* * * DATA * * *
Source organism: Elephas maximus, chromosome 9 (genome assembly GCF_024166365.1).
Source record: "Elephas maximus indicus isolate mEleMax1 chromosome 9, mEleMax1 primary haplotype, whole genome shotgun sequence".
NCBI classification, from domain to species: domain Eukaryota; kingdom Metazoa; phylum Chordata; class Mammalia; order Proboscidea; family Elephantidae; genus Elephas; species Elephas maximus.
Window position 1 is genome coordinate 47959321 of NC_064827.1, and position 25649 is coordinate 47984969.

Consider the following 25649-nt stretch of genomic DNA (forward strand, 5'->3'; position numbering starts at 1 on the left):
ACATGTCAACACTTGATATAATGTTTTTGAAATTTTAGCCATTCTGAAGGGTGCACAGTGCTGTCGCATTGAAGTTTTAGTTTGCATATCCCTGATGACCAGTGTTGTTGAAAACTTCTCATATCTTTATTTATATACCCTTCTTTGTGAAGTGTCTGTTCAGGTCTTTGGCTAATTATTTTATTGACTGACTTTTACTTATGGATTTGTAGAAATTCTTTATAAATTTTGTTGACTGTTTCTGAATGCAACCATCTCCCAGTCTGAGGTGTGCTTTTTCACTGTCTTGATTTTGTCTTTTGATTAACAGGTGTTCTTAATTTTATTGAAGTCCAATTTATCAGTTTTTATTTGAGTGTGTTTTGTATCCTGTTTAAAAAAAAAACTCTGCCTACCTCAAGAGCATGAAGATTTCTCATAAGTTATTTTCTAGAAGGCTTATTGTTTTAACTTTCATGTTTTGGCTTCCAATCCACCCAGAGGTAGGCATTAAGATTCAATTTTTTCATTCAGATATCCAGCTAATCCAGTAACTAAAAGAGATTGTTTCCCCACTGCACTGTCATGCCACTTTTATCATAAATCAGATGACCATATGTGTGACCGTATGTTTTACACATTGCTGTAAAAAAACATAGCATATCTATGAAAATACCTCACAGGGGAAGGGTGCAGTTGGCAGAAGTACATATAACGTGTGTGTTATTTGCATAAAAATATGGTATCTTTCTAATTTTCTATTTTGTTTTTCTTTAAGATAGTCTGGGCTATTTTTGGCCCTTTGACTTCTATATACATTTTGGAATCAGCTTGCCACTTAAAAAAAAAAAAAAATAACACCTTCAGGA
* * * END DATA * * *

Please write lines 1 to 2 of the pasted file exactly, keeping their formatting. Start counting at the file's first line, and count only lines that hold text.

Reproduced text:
Source organism: Elephas maximus, chromosome 9 (genome assembly GCF_024166365.1).
Source record: "Elephas maximus indicus isolate mEleMax1 chromosome 9, mEleMax1 primary haplotype, whole genome shotgun sequence".